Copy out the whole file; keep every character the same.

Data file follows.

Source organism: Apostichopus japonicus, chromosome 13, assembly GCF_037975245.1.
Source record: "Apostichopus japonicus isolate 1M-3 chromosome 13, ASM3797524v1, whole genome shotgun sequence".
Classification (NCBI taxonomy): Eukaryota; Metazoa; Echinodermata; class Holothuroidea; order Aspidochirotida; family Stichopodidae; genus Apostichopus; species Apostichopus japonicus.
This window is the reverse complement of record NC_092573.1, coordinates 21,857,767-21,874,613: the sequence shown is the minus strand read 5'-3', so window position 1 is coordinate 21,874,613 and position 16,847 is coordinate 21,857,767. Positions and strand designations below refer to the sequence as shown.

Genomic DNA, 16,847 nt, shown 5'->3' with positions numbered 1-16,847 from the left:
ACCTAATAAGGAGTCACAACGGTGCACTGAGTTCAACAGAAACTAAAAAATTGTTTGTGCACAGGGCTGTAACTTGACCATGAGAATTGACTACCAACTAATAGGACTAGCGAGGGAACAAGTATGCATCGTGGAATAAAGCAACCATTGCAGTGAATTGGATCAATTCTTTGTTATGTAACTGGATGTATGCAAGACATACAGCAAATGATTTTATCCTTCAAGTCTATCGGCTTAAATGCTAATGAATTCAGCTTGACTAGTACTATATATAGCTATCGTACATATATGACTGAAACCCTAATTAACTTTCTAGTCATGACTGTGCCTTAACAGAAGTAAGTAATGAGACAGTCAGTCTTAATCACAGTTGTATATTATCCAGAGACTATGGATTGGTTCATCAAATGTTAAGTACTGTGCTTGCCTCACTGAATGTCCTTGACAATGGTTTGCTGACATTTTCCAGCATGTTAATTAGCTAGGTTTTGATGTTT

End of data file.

Source organism: Apostichopus japonicus, chromosome 13, assembly GCF_037975245.1.
Source record: "Apostichopus japonicus isolate 1M-3 chromosome 13, ASM3797524v1, whole genome shotgun sequence".
Classification (NCBI taxonomy): Eukaryota; Metazoa; Echinodermata; class Holothuroidea; order Aspidochirotida; family Stichopodidae; genus Apostichopus; species Apostichopus japonicus.
This window is the reverse complement of record NC_092573.1, coordinates 21,857,767-21,874,613: the sequence shown is the minus strand read 5'-3', so window position 1 is coordinate 21,874,613 and position 16,847 is coordinate 21,857,767. Positions and strand designations below refer to the sequence as shown.

Genomic DNA, 16,847 nt, shown 5'->3' with positions numbered 1-16,847 from the left:
ACCTAATAAGGAGTCACAACGGTGCACTGAGTTCAACAGAAACTAAAAAATTGTTTGTGCACAGGGCTGTAACTTGACCATGAGAATTGACTACCAACTAATAGGACTAGCGAGGGAACAAGTATGCATCGTGGAATAAAGCAACCATTGCAGTGAATTGGATCAATTCTTTGTTATGTAACTGGATGTATGCAAGACATACAGCAAATGATTTTATCCTTCAAGTCTATCGGCTTAAATGCTAATGAATTCAGCTTGACTAGTACTATATATAGCTATCGTACATATATGACTGAAACCCTAATTAACTTTCTAGTCATGACTGTGCCTTAACAGAAGTAAGTAATGAGACAGTCAGTCTTAATCACAGTTGTATATTATCCAGAGACTATGGATTGGTTCATCAAATGTTAAGTACTGTGCTTGCCTCACTGAATGTCCTTGACAATGGTTTGCTGACATTTTCCAGCATGTTAATTAGCTAGGTTTTGATGTTT